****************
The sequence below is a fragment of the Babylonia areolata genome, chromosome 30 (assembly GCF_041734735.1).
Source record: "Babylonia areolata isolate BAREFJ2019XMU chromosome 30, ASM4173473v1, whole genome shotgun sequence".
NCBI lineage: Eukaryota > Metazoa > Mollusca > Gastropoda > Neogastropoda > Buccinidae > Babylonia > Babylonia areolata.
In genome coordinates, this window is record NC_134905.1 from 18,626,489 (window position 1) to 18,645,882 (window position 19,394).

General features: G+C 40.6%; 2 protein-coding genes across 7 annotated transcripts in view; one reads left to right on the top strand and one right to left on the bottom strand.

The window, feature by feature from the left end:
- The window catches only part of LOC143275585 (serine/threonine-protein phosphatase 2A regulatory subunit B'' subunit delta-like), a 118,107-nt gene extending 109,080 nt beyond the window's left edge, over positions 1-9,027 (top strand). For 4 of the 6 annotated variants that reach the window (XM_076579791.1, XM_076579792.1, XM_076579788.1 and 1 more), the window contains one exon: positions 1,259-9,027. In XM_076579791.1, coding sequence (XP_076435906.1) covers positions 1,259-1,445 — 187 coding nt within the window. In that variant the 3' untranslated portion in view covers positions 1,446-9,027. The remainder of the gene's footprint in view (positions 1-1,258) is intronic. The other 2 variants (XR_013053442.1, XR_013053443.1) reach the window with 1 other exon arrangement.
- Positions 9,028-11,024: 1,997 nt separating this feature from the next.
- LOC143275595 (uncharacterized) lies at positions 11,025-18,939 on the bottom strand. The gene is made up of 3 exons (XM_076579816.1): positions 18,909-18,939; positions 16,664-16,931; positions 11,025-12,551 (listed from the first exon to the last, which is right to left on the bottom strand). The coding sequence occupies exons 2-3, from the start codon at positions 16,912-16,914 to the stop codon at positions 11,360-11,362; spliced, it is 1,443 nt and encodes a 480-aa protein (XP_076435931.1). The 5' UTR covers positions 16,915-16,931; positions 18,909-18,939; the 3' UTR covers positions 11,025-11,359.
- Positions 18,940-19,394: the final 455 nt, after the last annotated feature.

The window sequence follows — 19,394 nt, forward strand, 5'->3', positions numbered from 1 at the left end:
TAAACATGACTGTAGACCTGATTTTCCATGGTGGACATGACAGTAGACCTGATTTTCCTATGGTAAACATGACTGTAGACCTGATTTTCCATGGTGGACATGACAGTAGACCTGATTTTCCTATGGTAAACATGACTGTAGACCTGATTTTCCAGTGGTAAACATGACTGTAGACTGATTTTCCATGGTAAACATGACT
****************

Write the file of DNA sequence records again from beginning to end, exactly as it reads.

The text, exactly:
The sequence below is a fragment of the Babylonia areolata genome, chromosome 30 (assembly GCF_041734735.1).
Source record: "Babylonia areolata isolate BAREFJ2019XMU chromosome 30, ASM4173473v1, whole genome shotgun sequence".
NCBI lineage: Eukaryota > Metazoa > Mollusca > Gastropoda > Neogastropoda > Buccinidae > Babylonia > Babylonia areolata.
In genome coordinates, this window is record NC_134905.1 from 18,626,489 (window position 1) to 18,645,882 (window position 19,394).

General features: G+C 40.6%; 2 protein-coding genes across 7 annotated transcripts in view; one reads left to right on the top strand and one right to left on the bottom strand.

The window, feature by feature from the left end:
- The window catches only part of LOC143275585 (serine/threonine-protein phosphatase 2A regulatory subunit B'' subunit delta-like), a 118,107-nt gene extending 109,080 nt beyond the window's left edge, over positions 1-9,027 (top strand). For 4 of the 6 annotated variants that reach the window (XM_076579791.1, XM_076579792.1, XM_076579788.1 and 1 more), the window contains one exon: positions 1,259-9,027. In XM_076579791.1, coding sequence (XP_076435906.1) covers positions 1,259-1,445 — 187 coding nt within the window. In that variant the 3' untranslated portion in view covers positions 1,446-9,027. The remainder of the gene's footprint in view (positions 1-1,258) is intronic. The other 2 variants (XR_013053442.1, XR_013053443.1) reach the window with 1 other exon arrangement.
- Positions 9,028-11,024: 1,997 nt separating this feature from the next.
- LOC143275595 (uncharacterized) lies at positions 11,025-18,939 on the bottom strand. The gene is made up of 3 exons (XM_076579816.1): positions 18,909-18,939; positions 16,664-16,931; positions 11,025-12,551 (listed from the first exon to the last, which is right to left on the bottom strand). The coding sequence occupies exons 2-3, from the start codon at positions 16,912-16,914 to the stop codon at positions 11,360-11,362; spliced, it is 1,443 nt and encodes a 480-aa protein (XP_076435931.1). The 5' UTR covers positions 16,915-16,931; positions 18,909-18,939; the 3' UTR covers positions 11,025-11,359.
- Positions 18,940-19,394: the final 455 nt, after the last annotated feature.

The window sequence follows — 19,394 nt, forward strand, 5'->3', positions numbered from 1 at the left end:
TAAACATGACTGTAGACCTGATTTTCCATGGTGGACATGACAGTAGACCTGATTTTCCTATGGTAAACATGACTGTAGACCTGATTTTCCATGGTGGACATGACAGTAGACCTGATTTTCCTATGGTAAACATGACTGTAGACCTGATTTTCCAGTGGTAAACATGACTGTAGACTGATTTTCCATGGTAAACATGACT